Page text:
Content updated 16 May 2023

EU Emissions Trading System (EU ETS)

A reform of the Emissions Trading System (EU ETS) was adopted in April 2023. The proposed directive increases the ambition of the ETS. GHG emissions in the ETS sectors must be cut by 62% by 2030 compared to 2005-levels. 

View the press release here.

The EU Emissions Trading System (EU ETS) is the second-largest carbon market in the world (behind China) and covers around 40% of the EU's greenhouse gas emissions and operates in all EU countries, plus Iceland, Liechtenstein and Norway (EEA-EFTA states). The legislative framework is implemented by the ETS Directive, which has been revised several times to maintain the system’s alignment with the EU climate policy objectives.

The Carbon Border Mechanism System (CBAM), which regulates imports of products in carbon-intensive industries, will be phased in gradually, in parallel to a phasing out of the free allowances of the EU ETS. The aim is to prevent that the greenhouse gas emissions reduction efforts of the EU are offset by increasing emissions outside its borders. 

Revisions of the ETS system

Maritime transport emissions

For the first time, emissions from shipping will be included within the scope of the EU ETS. There will be a gradual introduction of obligations for shipping companies to surrender allowances:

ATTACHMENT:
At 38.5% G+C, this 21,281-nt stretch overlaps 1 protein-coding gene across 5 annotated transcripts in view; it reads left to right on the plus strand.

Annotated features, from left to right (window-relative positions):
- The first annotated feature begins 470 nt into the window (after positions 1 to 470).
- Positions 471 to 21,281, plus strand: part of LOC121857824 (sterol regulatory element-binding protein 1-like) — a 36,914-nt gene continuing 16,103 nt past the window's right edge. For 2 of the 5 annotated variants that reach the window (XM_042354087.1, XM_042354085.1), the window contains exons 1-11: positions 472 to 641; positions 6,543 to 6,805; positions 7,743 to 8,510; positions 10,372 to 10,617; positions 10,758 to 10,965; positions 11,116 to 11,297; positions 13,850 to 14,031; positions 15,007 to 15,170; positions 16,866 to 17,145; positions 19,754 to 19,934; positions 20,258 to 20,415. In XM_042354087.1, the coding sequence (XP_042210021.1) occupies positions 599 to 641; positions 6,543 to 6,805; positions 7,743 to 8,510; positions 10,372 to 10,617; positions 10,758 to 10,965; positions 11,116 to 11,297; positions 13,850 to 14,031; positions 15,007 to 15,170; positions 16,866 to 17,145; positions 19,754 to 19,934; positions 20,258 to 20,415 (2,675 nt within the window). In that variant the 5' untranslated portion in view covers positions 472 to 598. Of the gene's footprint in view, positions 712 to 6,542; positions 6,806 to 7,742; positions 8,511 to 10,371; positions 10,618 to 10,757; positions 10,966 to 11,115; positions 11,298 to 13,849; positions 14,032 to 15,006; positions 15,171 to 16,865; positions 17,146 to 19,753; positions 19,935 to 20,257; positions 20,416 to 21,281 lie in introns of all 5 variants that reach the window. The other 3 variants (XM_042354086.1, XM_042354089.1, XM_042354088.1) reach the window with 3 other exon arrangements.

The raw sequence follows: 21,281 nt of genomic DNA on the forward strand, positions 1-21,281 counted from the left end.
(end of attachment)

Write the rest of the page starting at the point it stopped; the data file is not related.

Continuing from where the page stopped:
• 40% for verified emissions from 2024
  • 70% from 2025, and
  • 100% from 2026.

From 2026, non-CO2 emissions (methane and N2O) will be included in the EU ETS.

Buildings, road transport and additional sectors

The new system introduces a new, separate emissions trading system for the buildings, road transport and additional sectors (mainly small industry. It will apply to distributors that supply fuels to the buildings, road transport and additional sectors from 2027.

This may be postponed until 2028 if the price of oil and gas turn exceptionally high.

Emissions from aviation 

A legal proposal will be presented in 2028 to extend the scope of the EU ETS to cover all flight emissions. It will apply for intra-European flights (including departing flights to the United Kingdom and Switzerland). 

The new system will gradually phase out free emission allowances for the aviation sector. From 2026, full auctioning will be implemented. 

The Carbon Offsetting and Reduction Scheme for International Aviation (CORSIA) will apply to extra-European flights to and from third countries participating in CORSIA from 2022 to 2027.

A ‘cap and trade’ system

The EU ETS works on the ‘cap and trade’ principle. A cap, which is reduced over time, is set on the total amount of certain greenhouse gases that can be emitted by the installations covered by the system.

The system operates in trading phases and enters now into its fourth trading phase (2021–2030). The framework for phase 4 was revised in 2018 to ensure emissions reductions in support of the EU's 2030 emissions reduction target and as part of the EU’s contribution to the Paris Agreement.

Within the cap, installations buy or receive emissions allowances, which they can trade with one another as needed. If the allowances of an installation do not fully cover its emissions, heavy fines are imposed. If it reduces its emissions, it can keep the spare allowances to cover its future needs or else sell them to another installation.